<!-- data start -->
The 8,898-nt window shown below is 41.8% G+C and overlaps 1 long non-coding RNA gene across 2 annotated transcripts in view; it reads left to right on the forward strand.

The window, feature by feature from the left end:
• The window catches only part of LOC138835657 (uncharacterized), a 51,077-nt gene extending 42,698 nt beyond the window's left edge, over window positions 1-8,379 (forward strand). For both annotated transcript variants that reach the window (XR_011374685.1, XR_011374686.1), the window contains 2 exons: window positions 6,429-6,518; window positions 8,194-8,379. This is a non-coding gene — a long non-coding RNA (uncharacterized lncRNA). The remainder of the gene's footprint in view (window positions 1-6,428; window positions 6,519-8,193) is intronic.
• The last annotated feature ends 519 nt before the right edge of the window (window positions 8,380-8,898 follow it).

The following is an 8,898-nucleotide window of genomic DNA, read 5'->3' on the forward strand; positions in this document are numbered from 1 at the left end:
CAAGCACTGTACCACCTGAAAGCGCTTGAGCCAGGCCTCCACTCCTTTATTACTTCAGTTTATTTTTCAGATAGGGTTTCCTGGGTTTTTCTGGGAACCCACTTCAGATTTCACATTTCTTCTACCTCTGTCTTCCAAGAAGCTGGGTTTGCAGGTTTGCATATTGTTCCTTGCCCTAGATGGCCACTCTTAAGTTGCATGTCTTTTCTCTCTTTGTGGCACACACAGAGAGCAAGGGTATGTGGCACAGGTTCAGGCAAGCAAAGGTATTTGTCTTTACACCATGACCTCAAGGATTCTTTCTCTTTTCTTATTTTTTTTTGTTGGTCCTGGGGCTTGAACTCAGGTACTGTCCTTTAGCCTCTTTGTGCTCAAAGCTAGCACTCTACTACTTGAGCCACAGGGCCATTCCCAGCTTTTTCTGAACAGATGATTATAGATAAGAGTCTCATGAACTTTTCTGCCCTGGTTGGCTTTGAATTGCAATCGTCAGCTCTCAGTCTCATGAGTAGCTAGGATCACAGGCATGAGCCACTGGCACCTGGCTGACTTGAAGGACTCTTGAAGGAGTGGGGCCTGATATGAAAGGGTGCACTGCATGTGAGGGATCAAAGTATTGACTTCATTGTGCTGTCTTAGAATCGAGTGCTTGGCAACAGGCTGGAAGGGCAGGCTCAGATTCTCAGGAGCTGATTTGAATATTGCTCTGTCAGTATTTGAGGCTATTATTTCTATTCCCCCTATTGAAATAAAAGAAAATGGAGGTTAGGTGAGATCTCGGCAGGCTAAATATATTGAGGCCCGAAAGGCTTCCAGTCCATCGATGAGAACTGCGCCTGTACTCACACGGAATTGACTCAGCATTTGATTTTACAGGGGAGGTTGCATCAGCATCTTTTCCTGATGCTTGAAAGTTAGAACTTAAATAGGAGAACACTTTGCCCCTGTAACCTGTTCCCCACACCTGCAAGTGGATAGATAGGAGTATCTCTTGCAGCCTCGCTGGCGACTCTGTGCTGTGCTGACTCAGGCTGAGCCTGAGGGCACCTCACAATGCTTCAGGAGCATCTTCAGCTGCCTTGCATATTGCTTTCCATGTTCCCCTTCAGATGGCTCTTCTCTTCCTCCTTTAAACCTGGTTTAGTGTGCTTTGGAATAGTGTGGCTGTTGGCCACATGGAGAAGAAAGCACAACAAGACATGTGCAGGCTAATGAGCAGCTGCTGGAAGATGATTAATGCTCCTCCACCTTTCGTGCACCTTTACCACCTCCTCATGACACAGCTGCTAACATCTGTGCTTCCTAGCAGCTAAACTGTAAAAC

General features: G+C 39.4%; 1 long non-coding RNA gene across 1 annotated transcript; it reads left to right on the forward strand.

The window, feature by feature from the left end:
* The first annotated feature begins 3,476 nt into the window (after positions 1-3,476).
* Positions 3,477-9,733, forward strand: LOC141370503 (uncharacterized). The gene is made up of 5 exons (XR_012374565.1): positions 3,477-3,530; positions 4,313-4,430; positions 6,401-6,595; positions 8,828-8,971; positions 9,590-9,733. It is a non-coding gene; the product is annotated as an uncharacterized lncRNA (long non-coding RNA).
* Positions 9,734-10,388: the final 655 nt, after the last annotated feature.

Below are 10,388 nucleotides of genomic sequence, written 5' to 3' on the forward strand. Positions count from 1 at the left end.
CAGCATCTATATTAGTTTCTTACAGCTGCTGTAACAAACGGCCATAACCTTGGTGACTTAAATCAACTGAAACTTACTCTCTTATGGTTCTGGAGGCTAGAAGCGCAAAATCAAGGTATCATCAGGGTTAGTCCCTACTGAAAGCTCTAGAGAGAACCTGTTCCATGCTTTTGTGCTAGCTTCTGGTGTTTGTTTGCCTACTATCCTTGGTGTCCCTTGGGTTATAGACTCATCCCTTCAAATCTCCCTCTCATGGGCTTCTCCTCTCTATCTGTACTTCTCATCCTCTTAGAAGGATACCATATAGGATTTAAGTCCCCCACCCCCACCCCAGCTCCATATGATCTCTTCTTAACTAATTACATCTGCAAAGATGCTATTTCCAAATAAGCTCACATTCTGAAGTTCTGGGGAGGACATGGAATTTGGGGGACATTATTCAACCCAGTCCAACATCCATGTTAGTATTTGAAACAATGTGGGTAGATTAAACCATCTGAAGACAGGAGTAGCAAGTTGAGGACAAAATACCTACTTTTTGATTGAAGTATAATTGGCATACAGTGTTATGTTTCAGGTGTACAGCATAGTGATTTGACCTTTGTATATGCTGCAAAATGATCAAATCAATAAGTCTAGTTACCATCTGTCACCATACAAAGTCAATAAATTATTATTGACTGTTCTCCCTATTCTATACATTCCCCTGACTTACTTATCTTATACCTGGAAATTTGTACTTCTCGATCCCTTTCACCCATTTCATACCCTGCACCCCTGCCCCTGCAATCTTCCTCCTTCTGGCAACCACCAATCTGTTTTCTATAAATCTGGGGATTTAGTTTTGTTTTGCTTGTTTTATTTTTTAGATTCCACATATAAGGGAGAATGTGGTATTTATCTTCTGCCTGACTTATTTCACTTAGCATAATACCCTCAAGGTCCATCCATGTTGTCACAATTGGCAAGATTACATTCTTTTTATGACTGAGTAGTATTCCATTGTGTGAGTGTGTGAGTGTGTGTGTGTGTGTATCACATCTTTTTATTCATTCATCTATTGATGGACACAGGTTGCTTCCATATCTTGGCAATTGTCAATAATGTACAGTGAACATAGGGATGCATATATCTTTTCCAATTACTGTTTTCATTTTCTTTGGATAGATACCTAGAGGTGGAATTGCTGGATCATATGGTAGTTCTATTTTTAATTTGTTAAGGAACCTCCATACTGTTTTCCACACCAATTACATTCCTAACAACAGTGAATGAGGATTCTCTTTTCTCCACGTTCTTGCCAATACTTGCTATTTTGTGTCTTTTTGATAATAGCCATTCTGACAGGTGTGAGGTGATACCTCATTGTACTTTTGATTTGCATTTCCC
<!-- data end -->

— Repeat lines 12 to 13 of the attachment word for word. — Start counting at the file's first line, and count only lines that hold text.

Below are 10,388 nucleotides of genomic sequence, written 5' to 3' on the forward strand. Positions count from 1 at the left end.
CAGCATCTATATTAGTTTCTTACAGCTGCTGTAACAAACGGCCATAACCTTGGTGACTTAAATCAACTGAAACTTACTCTCTTATGGTTCTGGAGGCTAGAAGCGCAAAATCAAGGTATCATCAGGGTTAGTCCCTACTGAAAGCTCTAGAGAGAACCTGTTCCATGCTTTTGTGCTAGCTTCTGGTGTTTGTTTGCCTACTATCCTTGGTGTCCCTTGGGTTATAGACTCATCCCTTCAAATCTCCCTCTCATGGGCTTCTCCTCTCTATCTGTACTTCTCATCCTCTTAGAAGGATACCATATAGGATTTAAGTCCCCCACCCCCACCCCAGCTCCATATGATCTCTTCTTAACTAATTACATCTGCAAAGATGCTATTTCCAAATAAGCTCACATTCTGAAGTTCTGGGGAGGACATGGAATTTGGGGGACATTATTCAACCCAGTCCAACATCCATGTTAGTATTTGAAACAATGTGGGTAGATTAAACCATCTGAAGACAGGAGTAGCAAGTTGAGGACAAAATACCTACTTTTTGATTGAAGTATAATTGGCATACAGTGTTATGTTTCAGGTGTACAGCATAGTGATTTGACCTTTGTATATGCTGCAAAATGATCAAATCAATAAGTCTAGTTACCATCTGTCACCATACAAAGTCAATAAATTATTATTGACTGTTCTCCCTATTCTATACATTCCCCTGACTTACTTATCTTATACCTGGAAATTTGTACTTCTCGATCCCTTTCACCCATTTCATACCCTGCACCCCTGCCCCTGCAATCTTCCTCCTTCTGGCAACCACCAATCTGTTTTCTATAAATCTGGGGATTTAGTTTTGTTTTGCTTGTTTTATTTTTTAGATTCCACATATAAGGGAGAATGTGGTATTTATCTTCTGCCTGACTTATTTCACTTAGCATAATACCCTCAAGGTCCATCCATGTTGTCACAATTGGCAAGATTACATTCTTTTTATGACTGAGTAGTATTCCATTGTGTGAGTGTGTGAGTGTGTGTGTGTGTGTATCACATCTTTTTATTCATTCATCTATTGATGGACACAGGTTGCTTCCATATCTTGGCAATTGTCAATAATGTACAGTGAACATAGGGATGCATATATCTTTTCCAATTACTGTTTTCATTTTCTTTGGATAGATACCTAGAGGTGGAATTGCTGGATCATATGGTAGTTCTATTTTTAATTTGTTAAGGAACCTCCATACTGTTTTCCACACCAATTACATTCCTAACAACAGTGAATGAGGATTCTCTTTTCTCCACGTTCTTGCCAATACTTGCTATTTTGTGTCTTTTTGATAATAGCCATTCTGACAGGTGTGAGGTGATACCTCATTGTACTTTTGATTTGCATTTCCC